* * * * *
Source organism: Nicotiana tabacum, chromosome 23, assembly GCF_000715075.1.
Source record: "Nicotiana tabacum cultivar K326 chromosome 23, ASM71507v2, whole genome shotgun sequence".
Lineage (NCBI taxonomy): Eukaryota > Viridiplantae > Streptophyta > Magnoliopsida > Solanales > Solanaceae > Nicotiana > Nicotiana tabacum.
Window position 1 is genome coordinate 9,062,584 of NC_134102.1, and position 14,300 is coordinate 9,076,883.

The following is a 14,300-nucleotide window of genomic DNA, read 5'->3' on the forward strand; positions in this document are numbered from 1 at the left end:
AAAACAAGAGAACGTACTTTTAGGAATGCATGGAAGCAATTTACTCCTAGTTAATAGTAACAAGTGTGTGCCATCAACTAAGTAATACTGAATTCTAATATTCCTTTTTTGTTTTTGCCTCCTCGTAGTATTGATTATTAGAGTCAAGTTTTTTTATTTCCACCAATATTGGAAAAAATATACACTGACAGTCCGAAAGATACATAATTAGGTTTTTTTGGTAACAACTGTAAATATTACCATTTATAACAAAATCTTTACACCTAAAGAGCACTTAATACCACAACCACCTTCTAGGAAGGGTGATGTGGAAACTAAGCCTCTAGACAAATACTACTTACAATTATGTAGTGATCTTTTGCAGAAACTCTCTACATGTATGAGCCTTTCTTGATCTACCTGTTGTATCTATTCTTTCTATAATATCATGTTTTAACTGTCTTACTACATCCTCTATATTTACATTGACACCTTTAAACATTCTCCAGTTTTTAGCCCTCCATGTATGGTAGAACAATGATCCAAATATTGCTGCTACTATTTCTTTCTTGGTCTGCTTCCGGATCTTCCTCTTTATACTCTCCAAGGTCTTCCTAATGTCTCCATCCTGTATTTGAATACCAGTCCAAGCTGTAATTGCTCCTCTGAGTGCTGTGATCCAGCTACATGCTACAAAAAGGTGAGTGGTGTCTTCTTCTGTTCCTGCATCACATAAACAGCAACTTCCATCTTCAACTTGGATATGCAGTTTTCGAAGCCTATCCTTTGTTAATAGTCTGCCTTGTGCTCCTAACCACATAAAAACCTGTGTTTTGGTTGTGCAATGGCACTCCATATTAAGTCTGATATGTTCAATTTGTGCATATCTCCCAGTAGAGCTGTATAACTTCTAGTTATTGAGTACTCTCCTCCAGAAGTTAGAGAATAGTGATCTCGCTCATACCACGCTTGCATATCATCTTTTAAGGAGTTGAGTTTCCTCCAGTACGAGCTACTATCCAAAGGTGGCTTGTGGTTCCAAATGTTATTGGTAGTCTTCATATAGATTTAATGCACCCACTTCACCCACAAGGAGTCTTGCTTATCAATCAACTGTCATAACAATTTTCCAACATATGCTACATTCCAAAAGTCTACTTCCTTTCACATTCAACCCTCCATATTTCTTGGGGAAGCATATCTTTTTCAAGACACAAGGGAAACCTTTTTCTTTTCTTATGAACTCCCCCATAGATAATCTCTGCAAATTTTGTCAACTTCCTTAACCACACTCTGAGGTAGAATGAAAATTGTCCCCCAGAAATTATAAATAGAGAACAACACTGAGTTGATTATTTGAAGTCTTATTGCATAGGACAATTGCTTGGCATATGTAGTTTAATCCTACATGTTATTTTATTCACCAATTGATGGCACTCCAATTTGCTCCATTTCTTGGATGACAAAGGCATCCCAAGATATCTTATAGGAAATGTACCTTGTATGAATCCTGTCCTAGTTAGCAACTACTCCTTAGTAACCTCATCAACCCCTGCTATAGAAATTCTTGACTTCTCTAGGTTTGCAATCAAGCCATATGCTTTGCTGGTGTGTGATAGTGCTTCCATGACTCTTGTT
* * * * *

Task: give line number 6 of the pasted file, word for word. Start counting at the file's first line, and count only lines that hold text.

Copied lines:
AAAACAAGAGAACGTACTTTTAGGAATGCATGGAAGCAATTTACTCCTAGTTAATAGTAACAAGTGTGTGCCATCAACTAAGTAATACTGAATTCTAATATTCCTTTTTTGTTTTTGCCTCCTCGTAGTATTGATTATTAGAGTCAAGTTTTTTTATTTCCACCAATATTGGAAAAAATATACACTGACAGTCCGAAAGATACATAATTAGGTTTTTTTGGTAACAACTGTAAATATTACCATTTATAACAAAATCTTTACACCTAAAGAGCACTTAATACCACAACCACCTTCTAGGAAGGGTGATGTGGAAACTAAGCCTCTAGACAAATACTACTTACAATTATGTAGTGATCTTTTGCAGAAACTCTCTACATGTATGAGCCTTTCTTGATCTACCTGTTGTATCTATTCTTTCTATAATATCATGTTTTAACTGTCTTACTACATCCTCTATATTTACATTGACACCTTTAAACATTCTCCAGTTTTTAGCCCTCCATGTATGGTAGAACAATGATCCAAATATTGCTGCTACTATTTCTTTCTTGGTCTGCTTCCGGATCTTCCTCTTTATACTCTCCAAGGTCTTCCTAATGTCTCCATCCTGTATTTGAATACCAGTCCAAGCTGTAATTGCTCCTCTGAGTGCTGTGATCCAGCTACATGCTACAAAAAGGTGAGTGGTGTCTTCTTCTGTTCCTGCATCACATAAACAGCAACTTCCATCTTCAACTTGGATATGCAGTTTTCGAAGCCTATCCTTTGTTAATAGTCTGCCTTGTGCTCCTAACCACATAAAAACCTGTGTTTTGGTTGTGCAATGGCACTCCATATTAAGTCTGATATGTTCAATTTGTGCATATCTCCCAGTAGAGCTGTATAACTTCTAGTTATTGAGTACTCTCCTCCAGAAGTTAGAGAATAGTGATCTCGCTCATACCACGCTTGCATATCATCTTTTAAGGAGTTGAGTTTCCTCCAGTACGAGCTACTATCCAAAGGTGGCTTGTGGTTCCAAATGTTATTGGTAGTCTTCATATAGATTTAATGCACCCACTTCACCCACAAGGAGTCTTGCTTATCAATCAACTGTCATAACAATTTTCCAACATATGCTACATTCCAAAAGTCTACTTCCTTTCACATTCAACCCTCCATATTTCTTGGGGAAGCATATCTTTTTCAAGACACAAGGGAAACCTTTTTCTTTTCTTATGAACTCCCCCATAGATAATCTCTGCAAATTTTGTCAACTTCCTTAACCACACTCTGAGGTAGAATGAAAATTGTCCCCCAGAAATTATAAATAGAGAACAACACTGAGTTGATTATTTGAAGTCTTATTGCATAGGACAATTGCTTGGCATATGTAGTTTAATCCTACATGTTATTTTATTCACCAATTGATGGCACTCCAATTTGCTCCATTTCTTGGATGACAAAGGCATCCCAAGATATCTTATAGGAAATGTACCTTGTATGAATCCTGTCCTAGTTAGCAACTACTCCTTAGTAACCTCATCAACCCCTGCTATAGAAATTCTTGACTTCTCTAGGTTTGCAATCAAGCCATATGCTTTGCTGGTGTGTGATAGTGCTTCCATGACTCTTGTT